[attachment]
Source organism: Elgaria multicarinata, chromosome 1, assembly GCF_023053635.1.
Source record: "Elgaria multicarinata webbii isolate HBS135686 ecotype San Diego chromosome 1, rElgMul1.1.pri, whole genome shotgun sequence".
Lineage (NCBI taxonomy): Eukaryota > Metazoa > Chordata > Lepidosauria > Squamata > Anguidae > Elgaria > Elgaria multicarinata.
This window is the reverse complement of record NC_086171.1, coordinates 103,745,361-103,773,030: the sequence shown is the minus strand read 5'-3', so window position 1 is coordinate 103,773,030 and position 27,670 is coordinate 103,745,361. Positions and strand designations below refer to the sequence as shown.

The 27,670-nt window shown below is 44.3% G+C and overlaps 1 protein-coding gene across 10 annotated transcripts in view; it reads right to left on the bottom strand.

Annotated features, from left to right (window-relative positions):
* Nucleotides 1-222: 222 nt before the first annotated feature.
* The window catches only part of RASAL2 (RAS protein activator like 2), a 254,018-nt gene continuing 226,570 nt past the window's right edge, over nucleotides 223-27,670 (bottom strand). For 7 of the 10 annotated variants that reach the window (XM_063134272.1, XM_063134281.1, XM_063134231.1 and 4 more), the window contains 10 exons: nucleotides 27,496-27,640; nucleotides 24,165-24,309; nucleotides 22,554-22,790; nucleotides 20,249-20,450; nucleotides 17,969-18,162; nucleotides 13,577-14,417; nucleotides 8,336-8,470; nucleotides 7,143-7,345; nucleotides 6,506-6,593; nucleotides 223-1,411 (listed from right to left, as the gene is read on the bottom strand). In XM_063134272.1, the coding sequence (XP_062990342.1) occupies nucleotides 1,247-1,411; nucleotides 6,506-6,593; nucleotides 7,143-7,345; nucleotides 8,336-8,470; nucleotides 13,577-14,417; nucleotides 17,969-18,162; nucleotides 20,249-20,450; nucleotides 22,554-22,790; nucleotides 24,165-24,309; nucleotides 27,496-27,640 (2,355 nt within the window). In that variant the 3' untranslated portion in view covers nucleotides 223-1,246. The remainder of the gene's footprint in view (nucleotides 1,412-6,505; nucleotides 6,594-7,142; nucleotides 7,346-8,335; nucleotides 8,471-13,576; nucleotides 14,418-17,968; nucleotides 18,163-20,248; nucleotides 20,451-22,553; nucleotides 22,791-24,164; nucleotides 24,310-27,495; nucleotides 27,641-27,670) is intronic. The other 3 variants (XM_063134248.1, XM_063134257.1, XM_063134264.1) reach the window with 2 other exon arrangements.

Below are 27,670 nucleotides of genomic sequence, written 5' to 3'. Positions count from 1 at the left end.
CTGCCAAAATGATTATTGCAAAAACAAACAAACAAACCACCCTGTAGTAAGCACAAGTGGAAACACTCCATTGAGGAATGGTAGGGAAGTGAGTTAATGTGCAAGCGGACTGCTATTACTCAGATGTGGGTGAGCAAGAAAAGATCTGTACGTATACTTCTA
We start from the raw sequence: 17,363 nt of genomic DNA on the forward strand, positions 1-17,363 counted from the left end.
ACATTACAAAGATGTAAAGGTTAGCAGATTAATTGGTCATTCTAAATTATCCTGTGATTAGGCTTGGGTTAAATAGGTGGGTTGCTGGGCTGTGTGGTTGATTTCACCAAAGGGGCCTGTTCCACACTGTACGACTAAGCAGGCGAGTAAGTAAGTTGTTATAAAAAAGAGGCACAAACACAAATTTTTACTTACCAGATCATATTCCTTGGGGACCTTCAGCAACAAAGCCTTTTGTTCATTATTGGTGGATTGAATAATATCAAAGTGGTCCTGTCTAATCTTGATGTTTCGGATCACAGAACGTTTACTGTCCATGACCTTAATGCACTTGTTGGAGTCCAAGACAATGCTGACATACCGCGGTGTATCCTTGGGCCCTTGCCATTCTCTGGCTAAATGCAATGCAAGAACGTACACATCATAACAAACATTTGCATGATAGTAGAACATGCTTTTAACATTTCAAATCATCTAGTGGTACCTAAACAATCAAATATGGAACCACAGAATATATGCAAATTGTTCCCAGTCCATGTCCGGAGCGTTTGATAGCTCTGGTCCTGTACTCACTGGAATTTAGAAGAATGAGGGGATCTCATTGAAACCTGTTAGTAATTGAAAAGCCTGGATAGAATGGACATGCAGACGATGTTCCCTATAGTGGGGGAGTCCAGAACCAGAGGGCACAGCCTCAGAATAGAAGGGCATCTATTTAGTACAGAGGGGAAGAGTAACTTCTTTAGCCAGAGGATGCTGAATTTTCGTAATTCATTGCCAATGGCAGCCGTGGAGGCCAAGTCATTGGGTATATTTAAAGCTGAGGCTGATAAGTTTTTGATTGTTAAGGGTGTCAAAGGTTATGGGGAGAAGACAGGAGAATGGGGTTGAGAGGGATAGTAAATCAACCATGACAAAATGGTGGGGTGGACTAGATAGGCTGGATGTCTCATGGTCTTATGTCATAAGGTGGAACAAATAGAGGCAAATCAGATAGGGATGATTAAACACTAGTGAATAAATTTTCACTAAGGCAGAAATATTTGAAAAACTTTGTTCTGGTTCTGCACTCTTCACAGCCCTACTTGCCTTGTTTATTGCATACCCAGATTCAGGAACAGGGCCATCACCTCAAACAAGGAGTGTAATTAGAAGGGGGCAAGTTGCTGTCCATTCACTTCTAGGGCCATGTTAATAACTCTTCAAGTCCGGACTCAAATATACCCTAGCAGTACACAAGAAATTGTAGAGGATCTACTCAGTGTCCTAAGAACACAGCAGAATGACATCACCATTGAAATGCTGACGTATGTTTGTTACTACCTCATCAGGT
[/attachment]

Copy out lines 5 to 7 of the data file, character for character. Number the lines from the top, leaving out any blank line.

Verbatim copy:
The 27,670-nt window shown below is 44.3% G+C and overlaps 1 protein-coding gene across 10 annotated transcripts in view; it reads right to left on the bottom strand.

Annotated features, from left to right (window-relative positions):
* Nucleotides 1-222: 222 nt before the first annotated feature.